With people-doctor ratio six times lower in rural India in comparison to cities, the central government on Thursday said it will
produce 145,000 rural doctors through a truncated medical course designed after the Chinese “barefoot doctors”.
“The proposal envisages training persons from rural areas on the basis of merit to equip him or her to primarily, I underline, primarily to work in 145,000 sub centres,” Health Minister Ghulam Nabi Azad said here.
Azad said the proposed Bachelor of Rural Medicine and Surgery (BRMS) course, nicknamed as rural MBBS, will be a community based solution to the public health challenges in rural areas.
This course will be of three-and-half-years as against the conventional of five years of training.
The 145,000 health sub-centres, the first medical treatment point for villagers, are now being manned by Auxiliary Nurse Midwives (ANM). Through rural MBBS course, the central government will deploy at least one doctor at these centres. They will also be appointed in some primary healthcare centres (PHCs) to assist the regular MBBS doctors.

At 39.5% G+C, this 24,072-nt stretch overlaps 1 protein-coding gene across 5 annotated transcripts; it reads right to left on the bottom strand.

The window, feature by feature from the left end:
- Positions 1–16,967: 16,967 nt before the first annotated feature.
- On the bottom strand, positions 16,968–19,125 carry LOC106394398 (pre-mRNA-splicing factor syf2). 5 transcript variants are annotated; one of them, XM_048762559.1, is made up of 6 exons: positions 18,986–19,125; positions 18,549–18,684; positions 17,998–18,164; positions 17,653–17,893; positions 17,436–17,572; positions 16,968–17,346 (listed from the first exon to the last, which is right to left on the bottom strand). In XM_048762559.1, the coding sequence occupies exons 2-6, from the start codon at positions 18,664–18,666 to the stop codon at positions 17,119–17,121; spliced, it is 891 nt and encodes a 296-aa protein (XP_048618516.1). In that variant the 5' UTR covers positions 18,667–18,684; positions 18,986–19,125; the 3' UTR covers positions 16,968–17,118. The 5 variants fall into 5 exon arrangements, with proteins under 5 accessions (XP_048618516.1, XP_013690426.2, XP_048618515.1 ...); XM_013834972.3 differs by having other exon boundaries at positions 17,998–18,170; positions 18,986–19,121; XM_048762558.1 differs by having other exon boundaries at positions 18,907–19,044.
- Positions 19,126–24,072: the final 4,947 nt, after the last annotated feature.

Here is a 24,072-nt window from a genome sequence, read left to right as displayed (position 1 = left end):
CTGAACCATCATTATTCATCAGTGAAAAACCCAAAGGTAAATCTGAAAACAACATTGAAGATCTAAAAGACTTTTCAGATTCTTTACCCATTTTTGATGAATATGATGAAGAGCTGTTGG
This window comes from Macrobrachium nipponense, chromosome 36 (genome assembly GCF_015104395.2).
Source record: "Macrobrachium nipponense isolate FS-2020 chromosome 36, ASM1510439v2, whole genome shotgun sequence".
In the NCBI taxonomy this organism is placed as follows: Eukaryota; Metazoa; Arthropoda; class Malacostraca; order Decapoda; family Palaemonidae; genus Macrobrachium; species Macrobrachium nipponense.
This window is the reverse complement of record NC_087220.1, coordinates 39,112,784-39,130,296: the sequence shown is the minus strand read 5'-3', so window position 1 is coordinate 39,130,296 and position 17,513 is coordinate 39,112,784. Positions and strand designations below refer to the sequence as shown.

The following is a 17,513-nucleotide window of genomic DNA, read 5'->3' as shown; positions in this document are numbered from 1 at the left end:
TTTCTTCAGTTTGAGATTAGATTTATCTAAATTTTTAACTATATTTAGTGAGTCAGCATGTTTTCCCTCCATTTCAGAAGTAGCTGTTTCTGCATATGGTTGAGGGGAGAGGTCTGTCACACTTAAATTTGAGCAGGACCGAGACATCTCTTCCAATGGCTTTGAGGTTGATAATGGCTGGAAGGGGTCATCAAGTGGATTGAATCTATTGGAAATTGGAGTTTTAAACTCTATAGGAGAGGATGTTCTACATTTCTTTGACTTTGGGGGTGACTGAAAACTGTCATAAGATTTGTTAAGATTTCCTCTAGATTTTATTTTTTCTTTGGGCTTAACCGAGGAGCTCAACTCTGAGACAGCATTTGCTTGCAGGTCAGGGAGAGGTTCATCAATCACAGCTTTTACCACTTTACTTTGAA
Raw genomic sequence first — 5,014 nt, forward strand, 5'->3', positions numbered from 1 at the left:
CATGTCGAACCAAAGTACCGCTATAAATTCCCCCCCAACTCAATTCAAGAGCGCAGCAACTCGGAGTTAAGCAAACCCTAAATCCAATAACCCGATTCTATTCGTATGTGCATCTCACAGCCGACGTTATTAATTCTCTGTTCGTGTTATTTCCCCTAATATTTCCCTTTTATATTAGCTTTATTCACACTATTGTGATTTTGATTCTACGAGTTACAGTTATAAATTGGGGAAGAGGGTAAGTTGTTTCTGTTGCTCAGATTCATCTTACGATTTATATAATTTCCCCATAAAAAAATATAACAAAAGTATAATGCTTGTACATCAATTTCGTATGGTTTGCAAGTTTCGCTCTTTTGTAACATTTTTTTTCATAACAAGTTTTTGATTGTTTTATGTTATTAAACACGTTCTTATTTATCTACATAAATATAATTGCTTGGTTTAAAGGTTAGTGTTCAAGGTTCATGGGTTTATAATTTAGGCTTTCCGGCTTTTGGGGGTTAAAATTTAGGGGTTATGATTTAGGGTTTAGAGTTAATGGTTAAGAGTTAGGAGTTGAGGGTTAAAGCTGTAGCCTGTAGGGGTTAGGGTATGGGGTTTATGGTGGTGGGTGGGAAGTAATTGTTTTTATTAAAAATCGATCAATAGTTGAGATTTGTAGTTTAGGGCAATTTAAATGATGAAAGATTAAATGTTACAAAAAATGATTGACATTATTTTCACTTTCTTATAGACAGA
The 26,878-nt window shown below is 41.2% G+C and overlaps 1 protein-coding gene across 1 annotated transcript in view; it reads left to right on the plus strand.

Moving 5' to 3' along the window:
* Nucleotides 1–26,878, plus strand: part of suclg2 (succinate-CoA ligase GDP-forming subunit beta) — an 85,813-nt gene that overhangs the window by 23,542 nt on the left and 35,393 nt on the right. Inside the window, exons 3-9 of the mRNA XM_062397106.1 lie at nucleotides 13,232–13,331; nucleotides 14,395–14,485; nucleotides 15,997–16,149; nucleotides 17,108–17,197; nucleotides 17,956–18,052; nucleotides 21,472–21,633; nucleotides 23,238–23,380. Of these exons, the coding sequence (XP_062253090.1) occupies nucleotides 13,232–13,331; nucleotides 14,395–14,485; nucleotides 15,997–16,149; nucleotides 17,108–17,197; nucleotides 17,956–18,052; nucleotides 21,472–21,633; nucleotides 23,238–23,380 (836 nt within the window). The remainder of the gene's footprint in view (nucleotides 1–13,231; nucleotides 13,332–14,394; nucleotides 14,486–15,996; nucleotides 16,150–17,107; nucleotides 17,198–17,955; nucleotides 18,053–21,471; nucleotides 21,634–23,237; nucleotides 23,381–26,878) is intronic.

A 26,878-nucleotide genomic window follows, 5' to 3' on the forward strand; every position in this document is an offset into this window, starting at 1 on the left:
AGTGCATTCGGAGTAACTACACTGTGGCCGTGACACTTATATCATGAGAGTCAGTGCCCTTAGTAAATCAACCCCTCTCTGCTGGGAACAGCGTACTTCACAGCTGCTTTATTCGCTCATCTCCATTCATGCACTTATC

He said not recognizing the need for trained medical human resources in rural areas and unwillingness to consider new ideas for addressing it will not help the situation.
There is a visible urban-rural dichotomy in healthcare delivery in India. While urban India has 200 doctors for every 100,000 population, the ratio is one sixth in rural areas.
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